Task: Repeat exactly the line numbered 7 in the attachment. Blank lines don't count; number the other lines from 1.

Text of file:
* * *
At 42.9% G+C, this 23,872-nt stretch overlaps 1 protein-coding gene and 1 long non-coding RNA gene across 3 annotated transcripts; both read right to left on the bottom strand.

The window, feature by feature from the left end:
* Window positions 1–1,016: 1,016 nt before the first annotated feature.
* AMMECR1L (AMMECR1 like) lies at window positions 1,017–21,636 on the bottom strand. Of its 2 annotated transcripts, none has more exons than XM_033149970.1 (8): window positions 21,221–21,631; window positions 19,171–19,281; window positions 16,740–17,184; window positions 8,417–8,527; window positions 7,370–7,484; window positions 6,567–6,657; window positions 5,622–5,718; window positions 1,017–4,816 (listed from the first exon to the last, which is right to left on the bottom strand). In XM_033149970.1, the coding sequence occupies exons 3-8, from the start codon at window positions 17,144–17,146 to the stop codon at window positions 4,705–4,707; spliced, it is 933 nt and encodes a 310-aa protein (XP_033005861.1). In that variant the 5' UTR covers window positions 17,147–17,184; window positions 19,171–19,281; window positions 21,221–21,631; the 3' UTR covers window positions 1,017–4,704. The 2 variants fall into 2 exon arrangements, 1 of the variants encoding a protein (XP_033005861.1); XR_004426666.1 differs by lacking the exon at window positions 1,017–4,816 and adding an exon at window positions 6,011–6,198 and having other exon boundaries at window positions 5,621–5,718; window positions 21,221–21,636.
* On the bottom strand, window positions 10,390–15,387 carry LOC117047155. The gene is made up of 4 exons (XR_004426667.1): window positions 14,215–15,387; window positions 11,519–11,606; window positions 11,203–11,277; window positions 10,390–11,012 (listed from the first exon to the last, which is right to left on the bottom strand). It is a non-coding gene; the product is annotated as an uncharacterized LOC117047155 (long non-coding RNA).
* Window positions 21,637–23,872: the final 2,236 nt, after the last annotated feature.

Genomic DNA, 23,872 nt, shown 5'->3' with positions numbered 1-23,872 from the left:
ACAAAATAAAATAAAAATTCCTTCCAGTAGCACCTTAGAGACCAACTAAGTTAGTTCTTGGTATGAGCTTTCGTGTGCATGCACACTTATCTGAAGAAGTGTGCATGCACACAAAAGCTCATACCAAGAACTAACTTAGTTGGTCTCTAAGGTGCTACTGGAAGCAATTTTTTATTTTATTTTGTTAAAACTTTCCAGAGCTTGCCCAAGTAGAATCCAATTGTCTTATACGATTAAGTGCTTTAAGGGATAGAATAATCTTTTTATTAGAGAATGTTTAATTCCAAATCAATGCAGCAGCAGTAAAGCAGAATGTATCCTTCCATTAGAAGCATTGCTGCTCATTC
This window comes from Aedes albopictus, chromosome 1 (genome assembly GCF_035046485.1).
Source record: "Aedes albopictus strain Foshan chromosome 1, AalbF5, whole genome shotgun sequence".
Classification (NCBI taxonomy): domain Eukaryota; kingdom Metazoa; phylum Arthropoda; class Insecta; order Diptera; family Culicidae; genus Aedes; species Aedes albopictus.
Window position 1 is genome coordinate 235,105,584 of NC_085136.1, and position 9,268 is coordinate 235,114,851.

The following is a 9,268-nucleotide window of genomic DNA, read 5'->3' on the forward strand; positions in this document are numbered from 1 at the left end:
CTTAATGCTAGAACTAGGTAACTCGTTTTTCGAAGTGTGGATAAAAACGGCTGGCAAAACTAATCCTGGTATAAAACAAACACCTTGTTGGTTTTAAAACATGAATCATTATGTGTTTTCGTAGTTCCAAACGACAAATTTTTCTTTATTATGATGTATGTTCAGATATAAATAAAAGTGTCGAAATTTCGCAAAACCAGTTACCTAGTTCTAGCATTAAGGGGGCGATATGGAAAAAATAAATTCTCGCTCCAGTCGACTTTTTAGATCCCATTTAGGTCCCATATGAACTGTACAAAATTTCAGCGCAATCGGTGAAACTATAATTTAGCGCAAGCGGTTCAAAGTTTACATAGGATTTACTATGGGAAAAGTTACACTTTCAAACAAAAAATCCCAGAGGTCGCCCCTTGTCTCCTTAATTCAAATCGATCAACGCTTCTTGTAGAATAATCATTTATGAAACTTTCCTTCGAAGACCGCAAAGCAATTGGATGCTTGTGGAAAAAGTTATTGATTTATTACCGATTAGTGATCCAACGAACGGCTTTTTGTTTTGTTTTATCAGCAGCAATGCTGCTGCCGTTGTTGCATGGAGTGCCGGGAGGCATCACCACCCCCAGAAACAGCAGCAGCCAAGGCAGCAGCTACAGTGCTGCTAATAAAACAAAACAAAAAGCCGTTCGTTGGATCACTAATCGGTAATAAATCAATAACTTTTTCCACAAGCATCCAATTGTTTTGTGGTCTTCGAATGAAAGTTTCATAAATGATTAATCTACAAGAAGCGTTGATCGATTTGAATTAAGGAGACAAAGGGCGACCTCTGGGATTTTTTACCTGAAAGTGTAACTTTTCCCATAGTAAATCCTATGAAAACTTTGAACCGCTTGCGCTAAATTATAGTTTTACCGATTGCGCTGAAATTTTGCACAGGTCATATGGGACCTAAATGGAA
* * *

Genomic DNA, 23,872 nt, shown 5'->3' with positions numbered 1-23,872 from the left: